Welcome to the Home Page

of the House of Assembly of the Virgin Islands


This site contains information about the Legislature, its democracy and people who participate in its processes.  In order for parliament to function effectively people need to know how their system works, who are their elected representatives (Members of the House of Assembly) and what role their representatives play. 

The House of Assembly of the Virgin Islands is comprised of Members who are elected by the people of the British Virgin Islands and therefore play a very important role in the lives of British Virgin Islanders. 

The House of Assembly has a unicameral system (i.e. made up of one chamber) because of its relative smallness compared to larger countries, which operates under a bicameral system consisting of an Upper and Lower Chamber.  Together with the Governor, who represents the Queen, the House of Assembly makes Acts of Parliament, or legislation.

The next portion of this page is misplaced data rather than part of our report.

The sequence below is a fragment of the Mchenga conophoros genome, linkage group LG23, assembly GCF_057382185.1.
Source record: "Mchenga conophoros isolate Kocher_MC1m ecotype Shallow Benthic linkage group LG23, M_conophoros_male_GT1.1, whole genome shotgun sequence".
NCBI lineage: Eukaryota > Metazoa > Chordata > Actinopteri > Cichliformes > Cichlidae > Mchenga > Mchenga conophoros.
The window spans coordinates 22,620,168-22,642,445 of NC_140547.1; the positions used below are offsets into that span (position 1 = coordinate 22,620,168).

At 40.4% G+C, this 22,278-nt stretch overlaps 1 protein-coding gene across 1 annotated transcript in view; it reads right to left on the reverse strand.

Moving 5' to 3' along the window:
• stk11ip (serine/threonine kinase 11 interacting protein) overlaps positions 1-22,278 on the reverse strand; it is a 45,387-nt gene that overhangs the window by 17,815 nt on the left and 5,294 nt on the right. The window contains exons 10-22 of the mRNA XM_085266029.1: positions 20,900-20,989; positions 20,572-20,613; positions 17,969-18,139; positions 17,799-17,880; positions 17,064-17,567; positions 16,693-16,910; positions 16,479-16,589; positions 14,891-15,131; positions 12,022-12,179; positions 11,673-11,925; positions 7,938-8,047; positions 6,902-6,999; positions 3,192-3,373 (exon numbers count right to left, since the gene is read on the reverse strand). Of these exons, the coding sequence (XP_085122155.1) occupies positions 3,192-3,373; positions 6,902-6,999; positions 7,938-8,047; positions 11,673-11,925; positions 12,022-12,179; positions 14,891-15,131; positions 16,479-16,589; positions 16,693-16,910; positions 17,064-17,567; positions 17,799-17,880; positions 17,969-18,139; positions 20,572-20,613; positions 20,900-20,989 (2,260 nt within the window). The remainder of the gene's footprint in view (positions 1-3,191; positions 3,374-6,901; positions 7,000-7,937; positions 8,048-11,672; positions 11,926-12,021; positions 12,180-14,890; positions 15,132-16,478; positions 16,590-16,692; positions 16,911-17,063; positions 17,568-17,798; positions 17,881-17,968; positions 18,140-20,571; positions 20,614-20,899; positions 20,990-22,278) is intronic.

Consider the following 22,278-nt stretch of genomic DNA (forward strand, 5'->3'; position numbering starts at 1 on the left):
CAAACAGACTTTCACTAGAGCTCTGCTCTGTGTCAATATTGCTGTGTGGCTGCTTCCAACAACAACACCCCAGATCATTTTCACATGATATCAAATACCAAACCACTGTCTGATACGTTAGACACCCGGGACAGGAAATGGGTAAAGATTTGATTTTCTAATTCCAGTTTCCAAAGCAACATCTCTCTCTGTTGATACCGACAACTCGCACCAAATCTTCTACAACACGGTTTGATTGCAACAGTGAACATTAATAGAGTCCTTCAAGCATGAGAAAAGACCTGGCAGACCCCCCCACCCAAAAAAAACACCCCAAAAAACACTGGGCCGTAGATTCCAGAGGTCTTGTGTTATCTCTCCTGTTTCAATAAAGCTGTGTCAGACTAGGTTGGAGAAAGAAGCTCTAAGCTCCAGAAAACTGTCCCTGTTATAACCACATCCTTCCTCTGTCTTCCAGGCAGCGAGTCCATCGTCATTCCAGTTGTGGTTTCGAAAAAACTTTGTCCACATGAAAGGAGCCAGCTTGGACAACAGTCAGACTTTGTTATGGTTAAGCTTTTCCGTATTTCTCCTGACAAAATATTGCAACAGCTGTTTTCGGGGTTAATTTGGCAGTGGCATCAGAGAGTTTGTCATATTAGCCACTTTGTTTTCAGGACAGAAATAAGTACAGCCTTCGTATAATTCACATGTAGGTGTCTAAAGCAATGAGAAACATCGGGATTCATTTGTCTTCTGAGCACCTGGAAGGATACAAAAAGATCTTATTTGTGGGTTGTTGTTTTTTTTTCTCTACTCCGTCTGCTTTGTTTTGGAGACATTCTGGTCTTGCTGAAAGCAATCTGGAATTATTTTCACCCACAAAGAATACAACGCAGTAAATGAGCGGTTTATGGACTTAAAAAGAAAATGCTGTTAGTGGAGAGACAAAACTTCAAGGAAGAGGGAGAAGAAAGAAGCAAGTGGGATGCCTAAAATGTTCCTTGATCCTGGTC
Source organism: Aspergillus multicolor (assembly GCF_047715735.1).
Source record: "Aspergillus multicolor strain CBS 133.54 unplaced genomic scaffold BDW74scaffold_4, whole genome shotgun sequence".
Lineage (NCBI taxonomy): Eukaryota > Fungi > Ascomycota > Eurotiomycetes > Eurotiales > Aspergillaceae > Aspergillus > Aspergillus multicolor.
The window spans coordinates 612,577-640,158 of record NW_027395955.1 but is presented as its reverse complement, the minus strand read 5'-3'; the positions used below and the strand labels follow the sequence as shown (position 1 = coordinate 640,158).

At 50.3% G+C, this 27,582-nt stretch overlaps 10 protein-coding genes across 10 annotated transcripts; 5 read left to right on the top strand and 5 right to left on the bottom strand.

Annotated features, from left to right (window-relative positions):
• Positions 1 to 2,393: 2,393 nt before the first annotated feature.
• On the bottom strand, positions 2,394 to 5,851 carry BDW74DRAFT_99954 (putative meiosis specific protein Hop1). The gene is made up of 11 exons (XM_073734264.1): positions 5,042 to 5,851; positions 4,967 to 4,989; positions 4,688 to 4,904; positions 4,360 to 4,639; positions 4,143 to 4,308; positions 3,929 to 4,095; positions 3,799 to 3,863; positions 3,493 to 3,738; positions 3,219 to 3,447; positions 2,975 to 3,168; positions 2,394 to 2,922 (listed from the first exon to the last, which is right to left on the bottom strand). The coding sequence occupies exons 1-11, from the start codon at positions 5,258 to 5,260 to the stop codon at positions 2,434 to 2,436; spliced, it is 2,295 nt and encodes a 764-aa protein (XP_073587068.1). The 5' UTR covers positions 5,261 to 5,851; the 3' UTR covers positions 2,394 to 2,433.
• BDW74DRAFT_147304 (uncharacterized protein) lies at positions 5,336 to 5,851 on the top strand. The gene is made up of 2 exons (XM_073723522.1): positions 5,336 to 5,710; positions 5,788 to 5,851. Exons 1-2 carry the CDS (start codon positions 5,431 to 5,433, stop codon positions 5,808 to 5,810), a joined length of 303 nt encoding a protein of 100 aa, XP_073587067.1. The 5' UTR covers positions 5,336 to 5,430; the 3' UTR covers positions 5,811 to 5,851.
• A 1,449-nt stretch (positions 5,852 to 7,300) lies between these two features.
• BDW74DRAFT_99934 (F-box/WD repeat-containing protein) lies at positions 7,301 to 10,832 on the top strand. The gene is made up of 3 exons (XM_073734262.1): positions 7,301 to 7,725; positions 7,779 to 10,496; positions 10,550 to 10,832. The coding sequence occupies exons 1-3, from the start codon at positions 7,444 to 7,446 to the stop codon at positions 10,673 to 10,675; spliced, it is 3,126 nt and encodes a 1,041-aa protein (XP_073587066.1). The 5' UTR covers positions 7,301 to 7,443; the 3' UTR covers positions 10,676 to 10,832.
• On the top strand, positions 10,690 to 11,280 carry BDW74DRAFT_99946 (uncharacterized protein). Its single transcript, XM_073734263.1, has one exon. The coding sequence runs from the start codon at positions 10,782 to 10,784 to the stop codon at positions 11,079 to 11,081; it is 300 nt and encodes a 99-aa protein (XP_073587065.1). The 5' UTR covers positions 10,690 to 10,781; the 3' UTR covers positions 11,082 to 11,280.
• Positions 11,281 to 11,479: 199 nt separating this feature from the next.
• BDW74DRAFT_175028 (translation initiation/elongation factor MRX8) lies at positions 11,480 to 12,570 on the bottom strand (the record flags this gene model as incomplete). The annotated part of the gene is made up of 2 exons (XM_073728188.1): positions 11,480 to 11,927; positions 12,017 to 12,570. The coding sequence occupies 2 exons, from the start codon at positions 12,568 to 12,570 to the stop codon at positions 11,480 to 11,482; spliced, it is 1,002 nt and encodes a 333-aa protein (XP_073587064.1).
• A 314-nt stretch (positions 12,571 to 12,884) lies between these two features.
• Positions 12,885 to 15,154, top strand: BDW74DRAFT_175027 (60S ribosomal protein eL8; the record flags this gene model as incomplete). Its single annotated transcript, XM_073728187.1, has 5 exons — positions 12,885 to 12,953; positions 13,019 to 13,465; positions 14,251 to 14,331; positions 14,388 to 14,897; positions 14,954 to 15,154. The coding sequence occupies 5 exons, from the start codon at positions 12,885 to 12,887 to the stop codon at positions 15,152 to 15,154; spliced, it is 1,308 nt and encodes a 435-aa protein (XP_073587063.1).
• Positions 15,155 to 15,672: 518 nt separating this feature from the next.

Additionally, Members of the House of Assembly form the Government of the British Virgin Islands.  The Government is formed by Members of a political party, or coalition of political parties, that has a majority of members in the House of Assembly. 

As this Web Site will be updated constantly we hope that the information contained may be useful and that you may become more familiar with the inner workings of the House of Assembly of the Virgin Islands. 

In these pages you can find out about the role and functions of Council as well as its structure.

There are 15 Members of the House of Assembly: 13 elected by the people of the British Virgin Islands, 9 of which represent the nine electoral districts and 4 are elected Territory wide.  The other two Members of Council are the Speaker and the Attorney General.  The Speaker is elected by the 13 Members of the House of Assembly after a general election or when the office becomes vacant.  The Attorney General by virtue of the Constitution is an ex-officio Member. 

The 1st House of Assembly consists of 11 Members of Government and 2 Members of the Opposition.


The Functions of the House

The main functions of the House of Assembly are:

  1. to pass laws;
  2. to provide, by voting for taxation, the means of carrying on the work of       the government;
  3. to scrutinize government policy and administration, including proposals for expenditure; and
  4. to debate the major issues of the day.

In carrying out these functions the Legislature helps to bring the relevant facts and issues before the electorate.